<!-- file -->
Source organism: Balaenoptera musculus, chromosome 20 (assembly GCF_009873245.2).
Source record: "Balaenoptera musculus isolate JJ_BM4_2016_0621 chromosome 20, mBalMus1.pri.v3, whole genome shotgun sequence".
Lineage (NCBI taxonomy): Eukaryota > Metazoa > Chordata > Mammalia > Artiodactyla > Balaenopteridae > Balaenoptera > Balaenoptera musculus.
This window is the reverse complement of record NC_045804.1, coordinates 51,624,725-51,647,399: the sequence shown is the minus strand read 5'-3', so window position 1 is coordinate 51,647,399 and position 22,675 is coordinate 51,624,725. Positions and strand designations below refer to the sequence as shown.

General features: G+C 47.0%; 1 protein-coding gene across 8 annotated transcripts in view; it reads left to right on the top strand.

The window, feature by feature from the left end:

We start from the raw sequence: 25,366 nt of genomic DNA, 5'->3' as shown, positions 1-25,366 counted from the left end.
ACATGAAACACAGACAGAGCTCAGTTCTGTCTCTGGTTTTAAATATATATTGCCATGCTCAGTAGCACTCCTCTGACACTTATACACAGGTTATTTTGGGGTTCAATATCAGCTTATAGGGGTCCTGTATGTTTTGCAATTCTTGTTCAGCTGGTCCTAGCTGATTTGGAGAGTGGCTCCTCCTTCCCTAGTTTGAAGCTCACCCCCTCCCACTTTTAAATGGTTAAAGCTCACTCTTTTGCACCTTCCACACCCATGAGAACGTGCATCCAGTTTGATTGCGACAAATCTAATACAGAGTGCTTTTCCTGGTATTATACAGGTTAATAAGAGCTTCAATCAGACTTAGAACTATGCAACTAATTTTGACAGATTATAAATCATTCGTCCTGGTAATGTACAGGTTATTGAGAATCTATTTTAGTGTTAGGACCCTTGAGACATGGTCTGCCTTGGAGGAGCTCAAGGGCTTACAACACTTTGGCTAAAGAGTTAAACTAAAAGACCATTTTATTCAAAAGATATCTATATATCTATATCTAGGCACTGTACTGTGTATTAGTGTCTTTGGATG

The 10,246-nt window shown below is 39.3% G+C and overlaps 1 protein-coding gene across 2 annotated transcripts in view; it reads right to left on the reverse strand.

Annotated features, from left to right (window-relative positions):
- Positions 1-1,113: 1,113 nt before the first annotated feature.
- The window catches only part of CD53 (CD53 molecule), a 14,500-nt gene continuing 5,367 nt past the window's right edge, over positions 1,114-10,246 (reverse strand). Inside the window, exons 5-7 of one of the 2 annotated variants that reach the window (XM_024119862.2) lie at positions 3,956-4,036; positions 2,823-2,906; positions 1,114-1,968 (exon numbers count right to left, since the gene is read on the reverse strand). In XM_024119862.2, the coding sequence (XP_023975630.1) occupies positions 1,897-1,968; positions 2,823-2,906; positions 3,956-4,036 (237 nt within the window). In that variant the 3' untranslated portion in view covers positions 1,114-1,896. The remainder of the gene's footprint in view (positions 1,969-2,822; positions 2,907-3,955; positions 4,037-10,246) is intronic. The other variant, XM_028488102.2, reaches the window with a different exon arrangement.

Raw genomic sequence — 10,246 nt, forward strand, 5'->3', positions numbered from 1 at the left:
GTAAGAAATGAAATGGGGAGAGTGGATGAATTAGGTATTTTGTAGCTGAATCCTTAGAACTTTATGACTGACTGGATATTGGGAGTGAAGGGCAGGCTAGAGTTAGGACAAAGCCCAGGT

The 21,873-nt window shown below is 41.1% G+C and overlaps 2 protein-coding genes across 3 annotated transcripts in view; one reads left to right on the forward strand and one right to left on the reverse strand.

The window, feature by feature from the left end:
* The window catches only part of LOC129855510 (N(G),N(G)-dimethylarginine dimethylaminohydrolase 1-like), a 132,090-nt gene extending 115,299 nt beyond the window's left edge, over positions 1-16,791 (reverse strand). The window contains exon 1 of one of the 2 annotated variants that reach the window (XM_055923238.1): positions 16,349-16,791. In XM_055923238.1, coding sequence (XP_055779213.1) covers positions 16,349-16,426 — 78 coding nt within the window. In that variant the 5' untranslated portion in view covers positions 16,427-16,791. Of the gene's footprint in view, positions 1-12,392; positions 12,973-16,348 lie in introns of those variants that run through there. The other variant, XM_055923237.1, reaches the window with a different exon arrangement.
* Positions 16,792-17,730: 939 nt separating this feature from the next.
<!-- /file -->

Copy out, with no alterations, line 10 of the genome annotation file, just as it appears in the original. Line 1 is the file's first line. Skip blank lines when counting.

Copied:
Annotated features, from left to right (window-relative positions):